Hence, I joined Lavante’s team. Not to sound sales-y, as that’s not my intention: what we’ve all imagined in enabling supplier information across organizations, across business units, across functions, across relationship owners, and across downstream systems (e.g., ERP, eInvoicing, PO systems, etc.) is here.

In my prior experience, there’d have to be a tradeoff, as in the Ariba example above. The permutations of variables (both in supplier data collected, and in workflows triggered) within an organization is already complex for a software. But to add a layer above it, network-enabled data, and the governance of how and what data flows into an organization, versus what is kept out?

By solving this puzzle, systematically, the buzz is high. In fact, just this last week in New Orleans, PayStream Advisors awarded Lavante with their 2015 Innovation award for Supplier Information Management.

When the rubber hits the road, the ROI has to be there. There is little question that ensuring clean and accurate supplier data, at the beginning of the process (from requisition, onboarding, etc.) pays huge returns in efficiency, and capturing value of downstream processes, such as: invoicing and early payment discounts, compliance initiatives, fraud avoidance, etc.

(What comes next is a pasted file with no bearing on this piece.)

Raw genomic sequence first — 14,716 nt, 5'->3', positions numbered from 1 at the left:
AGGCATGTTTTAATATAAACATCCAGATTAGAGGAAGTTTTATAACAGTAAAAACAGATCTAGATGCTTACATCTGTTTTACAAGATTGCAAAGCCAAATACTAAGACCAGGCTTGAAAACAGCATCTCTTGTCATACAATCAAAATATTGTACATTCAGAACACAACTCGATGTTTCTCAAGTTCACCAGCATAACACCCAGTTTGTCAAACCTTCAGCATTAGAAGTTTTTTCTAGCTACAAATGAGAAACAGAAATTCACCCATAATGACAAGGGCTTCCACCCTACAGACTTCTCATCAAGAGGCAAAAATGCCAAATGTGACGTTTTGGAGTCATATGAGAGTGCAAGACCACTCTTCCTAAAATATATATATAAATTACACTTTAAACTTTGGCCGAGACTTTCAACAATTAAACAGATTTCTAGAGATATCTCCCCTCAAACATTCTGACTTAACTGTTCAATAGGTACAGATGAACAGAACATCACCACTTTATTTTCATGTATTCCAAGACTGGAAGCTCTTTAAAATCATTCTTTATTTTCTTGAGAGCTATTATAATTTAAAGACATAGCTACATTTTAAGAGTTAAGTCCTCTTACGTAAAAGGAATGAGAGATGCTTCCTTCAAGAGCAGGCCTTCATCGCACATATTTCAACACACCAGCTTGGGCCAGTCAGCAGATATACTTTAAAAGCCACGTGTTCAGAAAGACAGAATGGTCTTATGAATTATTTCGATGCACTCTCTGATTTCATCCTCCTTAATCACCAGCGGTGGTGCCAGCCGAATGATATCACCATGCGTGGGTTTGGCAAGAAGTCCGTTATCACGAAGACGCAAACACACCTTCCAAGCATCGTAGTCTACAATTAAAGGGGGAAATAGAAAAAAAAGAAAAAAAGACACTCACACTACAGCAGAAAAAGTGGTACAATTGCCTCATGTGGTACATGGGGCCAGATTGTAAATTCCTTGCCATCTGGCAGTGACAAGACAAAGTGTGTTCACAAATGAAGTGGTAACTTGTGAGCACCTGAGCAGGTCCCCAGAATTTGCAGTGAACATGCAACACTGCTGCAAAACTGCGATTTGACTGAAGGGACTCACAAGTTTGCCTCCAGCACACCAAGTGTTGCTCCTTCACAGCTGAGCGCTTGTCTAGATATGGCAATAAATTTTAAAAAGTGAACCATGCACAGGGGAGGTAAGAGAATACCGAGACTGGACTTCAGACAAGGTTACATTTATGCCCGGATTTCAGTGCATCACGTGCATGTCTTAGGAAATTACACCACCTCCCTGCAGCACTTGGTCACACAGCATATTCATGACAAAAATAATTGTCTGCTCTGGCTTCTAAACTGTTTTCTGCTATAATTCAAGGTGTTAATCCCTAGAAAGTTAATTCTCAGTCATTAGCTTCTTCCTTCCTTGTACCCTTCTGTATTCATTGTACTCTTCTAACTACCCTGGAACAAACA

Most are aware of this, but many delay due to expensive and lengthy implementations. I’ve seen 2+ year implementations, at a 5x implementation to software cost. That is a big commitment – and another reason why I made the move to Lavante. Here it is more common to have implementation costs at ½ to 1x implementation to software – and go live in short months.

Is all of this possible?

Yes, this is all possible. In fact, we were just put to the test. A very large $150b multinational had requirements to tailor our platform to handle several of their supplier-related compliance areas (specifically: Conflict Minerals Reporting, Disaster Recovery, RoHS/REACH, and C-TPAT) and enable them to test the supplier engagement, the data collected, the processes, and the reports IN THREE DAYS TIME to meet their deadline. The prior company had many months; however, Lavante successfully delivered the platform in time and the feedback was, “Even we didn’t think it was possible. You hit a home run!”

Of course this isn’t the norm, but, regardless, implementations shouldn’t be a barrier to your success. Straight out of the box, Lavante’s platform is already 100% configured for: supplier requisition; FACTA compliance; small and diverse business; validations (e.g., OFAC, SWIFT, USPS, etc.); Conflict Mineral Reporting; and many, many more areas. Clients can leverage what is there, yet tailor as necessary.

A true supplier network, and the ability to cost-effectively deliver Supplier Information Management… As I started this post by mentioning that I’ve “focused my career efforts towards ensuring organizations leverage the best possible information as they manage their procurement, accounts payable, supply chain, and compliance functions”, I continue on that path today and am excited to be a part of this huge leap forward within Supplier Information Management.